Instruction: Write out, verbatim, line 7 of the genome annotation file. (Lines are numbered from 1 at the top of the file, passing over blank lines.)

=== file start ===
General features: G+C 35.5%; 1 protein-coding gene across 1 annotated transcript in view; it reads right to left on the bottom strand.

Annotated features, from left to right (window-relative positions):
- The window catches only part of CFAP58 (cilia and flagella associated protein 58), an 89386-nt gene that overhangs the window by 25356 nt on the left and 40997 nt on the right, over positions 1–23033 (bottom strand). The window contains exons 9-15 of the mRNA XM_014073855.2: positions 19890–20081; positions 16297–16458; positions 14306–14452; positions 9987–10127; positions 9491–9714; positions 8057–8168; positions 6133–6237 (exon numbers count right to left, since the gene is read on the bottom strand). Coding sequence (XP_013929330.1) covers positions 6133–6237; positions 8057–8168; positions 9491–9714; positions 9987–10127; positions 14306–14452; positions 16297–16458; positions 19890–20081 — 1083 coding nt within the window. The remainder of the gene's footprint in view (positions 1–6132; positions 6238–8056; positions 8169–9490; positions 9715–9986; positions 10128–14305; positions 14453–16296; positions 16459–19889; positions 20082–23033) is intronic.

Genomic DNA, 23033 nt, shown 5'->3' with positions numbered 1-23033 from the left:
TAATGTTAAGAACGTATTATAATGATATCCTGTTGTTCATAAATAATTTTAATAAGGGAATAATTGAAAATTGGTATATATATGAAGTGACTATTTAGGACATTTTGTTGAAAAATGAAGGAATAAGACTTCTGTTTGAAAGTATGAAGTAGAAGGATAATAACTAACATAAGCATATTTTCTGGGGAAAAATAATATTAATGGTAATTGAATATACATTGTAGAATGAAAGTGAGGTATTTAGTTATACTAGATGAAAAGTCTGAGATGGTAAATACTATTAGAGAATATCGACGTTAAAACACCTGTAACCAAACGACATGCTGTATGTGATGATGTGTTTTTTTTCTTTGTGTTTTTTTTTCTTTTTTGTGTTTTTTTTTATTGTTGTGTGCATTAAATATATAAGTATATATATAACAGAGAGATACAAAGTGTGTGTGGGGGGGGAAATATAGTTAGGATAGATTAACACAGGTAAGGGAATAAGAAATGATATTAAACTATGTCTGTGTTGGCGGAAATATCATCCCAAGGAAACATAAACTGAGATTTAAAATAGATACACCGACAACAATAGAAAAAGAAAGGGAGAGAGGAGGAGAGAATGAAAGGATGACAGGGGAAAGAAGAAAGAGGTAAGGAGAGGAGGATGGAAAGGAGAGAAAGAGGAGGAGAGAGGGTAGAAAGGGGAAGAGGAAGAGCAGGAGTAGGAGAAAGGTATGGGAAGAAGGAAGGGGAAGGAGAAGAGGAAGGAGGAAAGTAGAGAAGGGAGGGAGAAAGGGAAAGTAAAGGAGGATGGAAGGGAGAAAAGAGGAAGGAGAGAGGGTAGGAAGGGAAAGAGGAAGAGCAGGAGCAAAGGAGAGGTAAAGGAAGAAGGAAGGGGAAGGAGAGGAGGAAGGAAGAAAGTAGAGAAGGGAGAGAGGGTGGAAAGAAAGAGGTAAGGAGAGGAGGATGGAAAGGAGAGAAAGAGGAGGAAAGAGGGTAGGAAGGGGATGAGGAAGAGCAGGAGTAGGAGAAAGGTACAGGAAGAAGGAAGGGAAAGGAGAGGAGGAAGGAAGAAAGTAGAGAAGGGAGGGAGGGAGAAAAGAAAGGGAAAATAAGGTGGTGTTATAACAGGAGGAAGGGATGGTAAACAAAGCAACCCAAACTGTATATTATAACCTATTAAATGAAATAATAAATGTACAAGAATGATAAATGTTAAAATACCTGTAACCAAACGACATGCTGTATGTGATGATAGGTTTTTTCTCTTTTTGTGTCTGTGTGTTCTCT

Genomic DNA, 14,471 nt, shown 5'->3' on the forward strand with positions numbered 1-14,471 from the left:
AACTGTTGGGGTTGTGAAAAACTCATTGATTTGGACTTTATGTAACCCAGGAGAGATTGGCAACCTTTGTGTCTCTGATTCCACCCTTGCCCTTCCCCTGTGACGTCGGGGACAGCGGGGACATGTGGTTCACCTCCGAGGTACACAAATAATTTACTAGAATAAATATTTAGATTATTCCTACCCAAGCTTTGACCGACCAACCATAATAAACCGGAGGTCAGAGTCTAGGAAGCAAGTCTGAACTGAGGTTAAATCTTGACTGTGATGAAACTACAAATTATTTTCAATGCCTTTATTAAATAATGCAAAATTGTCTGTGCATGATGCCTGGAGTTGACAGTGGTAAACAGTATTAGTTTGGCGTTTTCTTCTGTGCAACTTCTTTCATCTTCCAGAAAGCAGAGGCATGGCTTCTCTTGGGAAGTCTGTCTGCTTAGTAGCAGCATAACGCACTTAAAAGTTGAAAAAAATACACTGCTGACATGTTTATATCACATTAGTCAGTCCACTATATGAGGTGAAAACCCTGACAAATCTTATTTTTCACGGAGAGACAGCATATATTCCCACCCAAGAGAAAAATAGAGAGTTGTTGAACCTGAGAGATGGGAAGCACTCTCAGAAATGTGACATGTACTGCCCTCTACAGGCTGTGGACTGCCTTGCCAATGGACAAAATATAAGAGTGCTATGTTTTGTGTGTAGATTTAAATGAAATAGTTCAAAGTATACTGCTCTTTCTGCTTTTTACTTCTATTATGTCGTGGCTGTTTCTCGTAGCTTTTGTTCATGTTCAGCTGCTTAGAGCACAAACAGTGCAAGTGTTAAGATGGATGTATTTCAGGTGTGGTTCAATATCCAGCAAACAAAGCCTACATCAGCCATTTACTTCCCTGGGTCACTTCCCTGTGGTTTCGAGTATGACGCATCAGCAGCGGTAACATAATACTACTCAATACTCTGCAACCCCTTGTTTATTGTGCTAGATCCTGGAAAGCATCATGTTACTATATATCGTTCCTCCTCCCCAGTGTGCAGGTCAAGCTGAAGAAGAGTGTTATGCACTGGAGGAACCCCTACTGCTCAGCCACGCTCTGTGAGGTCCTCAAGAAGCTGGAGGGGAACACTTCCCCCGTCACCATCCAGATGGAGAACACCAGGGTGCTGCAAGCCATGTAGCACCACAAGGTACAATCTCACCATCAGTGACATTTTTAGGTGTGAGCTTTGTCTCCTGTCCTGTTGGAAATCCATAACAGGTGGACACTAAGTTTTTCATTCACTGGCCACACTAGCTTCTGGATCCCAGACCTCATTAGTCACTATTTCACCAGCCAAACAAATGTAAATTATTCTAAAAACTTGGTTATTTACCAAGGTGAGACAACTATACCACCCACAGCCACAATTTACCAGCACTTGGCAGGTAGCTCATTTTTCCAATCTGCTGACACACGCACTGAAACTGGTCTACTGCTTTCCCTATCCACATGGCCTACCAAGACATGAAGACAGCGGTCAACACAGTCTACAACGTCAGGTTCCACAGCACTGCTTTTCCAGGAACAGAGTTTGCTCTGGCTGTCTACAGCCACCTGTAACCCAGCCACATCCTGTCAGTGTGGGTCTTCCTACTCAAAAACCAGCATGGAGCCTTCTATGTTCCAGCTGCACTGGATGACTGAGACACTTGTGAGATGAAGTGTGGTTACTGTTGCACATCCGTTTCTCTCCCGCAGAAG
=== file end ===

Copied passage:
AACTGTTGGGGTTGTGAAAAACTCATTGATTTGGACTTTATGTAACCCAGGAGAGATTGGCAACCTTTGTGTCTCTGATTCCACCCTTGCCCTTCCCCTGTGACGTCGGGGACAGCGGGGACATGTGGTTCACCTCCGAGGTACACAAATAATTTACTAGAATAAATATTTAGATTATTCCTACCCAAGCTTTGACCGACCAACCATAATAAACCGGAGGTCAGAGTCTAGGAAGCAAGTCTGAACTGAGGTTAAATCTTGACTGTGATGAAACTACAAATTATTTTCAATGCCTTTATTAAATAATGCAAAATTGTCTGTGCATGATGCCTGGAGTTGACAGTGGTAAACAGTATTAGTTTGGCGTTTTCTTCTGTGCAACTTCTTTCATCTTCCAGAAAGCAGAGGCATGGCTTCTCTTGGGAAGTCTGTCTGCTTAGTAGCAGCATAACGCACTTAAAAGTTGAAAAAAATACACTGCTGACATGTTTATATCACATTAGTCAGTCCACTATATGAGGTGAAAACCCTGACAAATCTTATTTTTCACGGAGAGACAGCATATATTCCCACCCAAGAGAAAAATAGAGAGTTGTTGAACCTGAGAGATGGGAAGCACTCTCAGAAATGTGACATGTACTGCCCTCTACAGGCTGTGGACTGCCTTGCCAATGGACAAAATATAAGAGTGCTATGTTTTGTGTGTAGATTTAAATGAAATAGTTCAAAGTATACTGCTCTTTCTGCTTTTTACTTCTATTATGTCGTGGCTGTTTCTCGTAGCTTTTGTTCATGTTCAGCTGCTTAGAGCACAAACAGTGCAAGTGTTAAGATGGATGTATTTCAGGTGTGGTTCAATATCCAGCAAACAAAGCCTACATCAGCCATTTACTTCCCTGGGTCACTTCCCTGTGGTTTCGAGTATGACGCATCAGCAGCGGTAACATAATACTACTCAATACTCTGCAACCCCTTGTTTATTGTGCTAGATCCTGGAAAGCATCATGTTACTATATATCGTTCCTCCTCCCCAGTGTGCAGGTCAAGCTGAAGAAGAGTGTTATGCACTGGAGGAACCCCTACTGCTCAGCCACGCTCTGTGAGGTCCTCAAGAAGCTGGAGGGGAACACTTCCCCCGTCACCATCCAGATGGAGAACACCAGGGTGCTGCAAGCCATGTAGCACCACAAGGTACAATCTCACCATCAGTGACATTTTTAGGTGTGAGCTTTGTCTCCTGTCCTGTTGGAAATCCATAACAGGTGGACACTAAGTTTTTCATTCACTGGCCACACTAGCTTCTGGATCCCAGACCTCATTAGTCACTATTTCACCAGCCAAACAAATGTAAATTATTCTAAAAACTTGGTTATTTACCAAGGTGAGACAACTATACCACCCACAGCCACAATTTACCAGCACTTGGCAGGTAGCTCATTTTTCCAATCTGCTGACACACGCACTGAAACTGGTCTACTGCTTTCCCTATCCACATGGCCTACCAAGACATGAAGACAGCGGTCAACACAGTCTACAACGTCAGGTTCCACAGCACTGCTTTTCCAGGAACAGAGTTTGCTCTGGCTGTCTACAGCCACCTGTAACCCAGCCACATCCTGTCAGTGTGGGTCTTCCTACTCAAAAACCAGCATGGAGCCTTCTATGTTCCAGCTGCACTGGATGACTGAGACACTTGTGAGATGAAGTGTGGTTACTGTTGCACATCCGTTTCTCTCCCGCAGAAG